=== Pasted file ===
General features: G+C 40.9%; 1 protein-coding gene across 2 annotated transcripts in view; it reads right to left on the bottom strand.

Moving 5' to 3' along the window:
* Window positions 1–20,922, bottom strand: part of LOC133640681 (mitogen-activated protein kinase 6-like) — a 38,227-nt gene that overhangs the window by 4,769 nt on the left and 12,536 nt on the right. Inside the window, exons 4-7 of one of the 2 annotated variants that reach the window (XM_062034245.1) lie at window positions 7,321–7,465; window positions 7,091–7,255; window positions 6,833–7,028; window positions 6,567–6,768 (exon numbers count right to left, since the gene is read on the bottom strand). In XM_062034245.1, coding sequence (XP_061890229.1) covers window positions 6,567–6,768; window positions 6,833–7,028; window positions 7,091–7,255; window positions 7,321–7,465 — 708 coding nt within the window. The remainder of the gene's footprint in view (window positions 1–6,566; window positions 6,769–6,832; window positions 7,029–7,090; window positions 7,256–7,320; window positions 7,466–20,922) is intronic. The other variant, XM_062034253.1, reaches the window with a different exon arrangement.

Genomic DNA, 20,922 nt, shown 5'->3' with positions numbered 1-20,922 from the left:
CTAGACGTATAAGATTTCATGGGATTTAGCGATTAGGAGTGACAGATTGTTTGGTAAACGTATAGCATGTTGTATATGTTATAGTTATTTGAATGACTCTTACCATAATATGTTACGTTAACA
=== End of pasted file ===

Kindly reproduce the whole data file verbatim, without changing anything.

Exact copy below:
General features: G+C 40.9%; 1 protein-coding gene across 2 annotated transcripts in view; it reads right to left on the bottom strand.

Moving 5' to 3' along the window:
* Window positions 1–20,922, bottom strand: part of LOC133640681 (mitogen-activated protein kinase 6-like) — a 38,227-nt gene that overhangs the window by 4,769 nt on the left and 12,536 nt on the right. Inside the window, exons 4-7 of one of the 2 annotated variants that reach the window (XM_062034245.1) lie at window positions 7,321–7,465; window positions 7,091–7,255; window positions 6,833–7,028; window positions 6,567–6,768 (exon numbers count right to left, since the gene is read on the bottom strand). In XM_062034245.1, coding sequence (XP_061890229.1) covers window positions 6,567–6,768; window positions 6,833–7,028; window positions 7,091–7,255; window positions 7,321–7,465 — 708 coding nt within the window. The remainder of the gene's footprint in view (window positions 1–6,566; window positions 6,769–6,832; window positions 7,029–7,090; window positions 7,256–7,320; window positions 7,466–20,922) is intronic. The other variant, XM_062034253.1, reaches the window with a different exon arrangement.

Genomic DNA, 20,922 nt, shown 5'->3' with positions numbered 1-20,922 from the left:
CTAGACGTATAAGATTTCATGGGATTTAGCGATTAGGAGTGACAGATTGTTTGGTAAACGTATAGCATGTTGTATATGTTATAGTTATTTGAATGACTCTTACCATAATATGTTACGTTAACA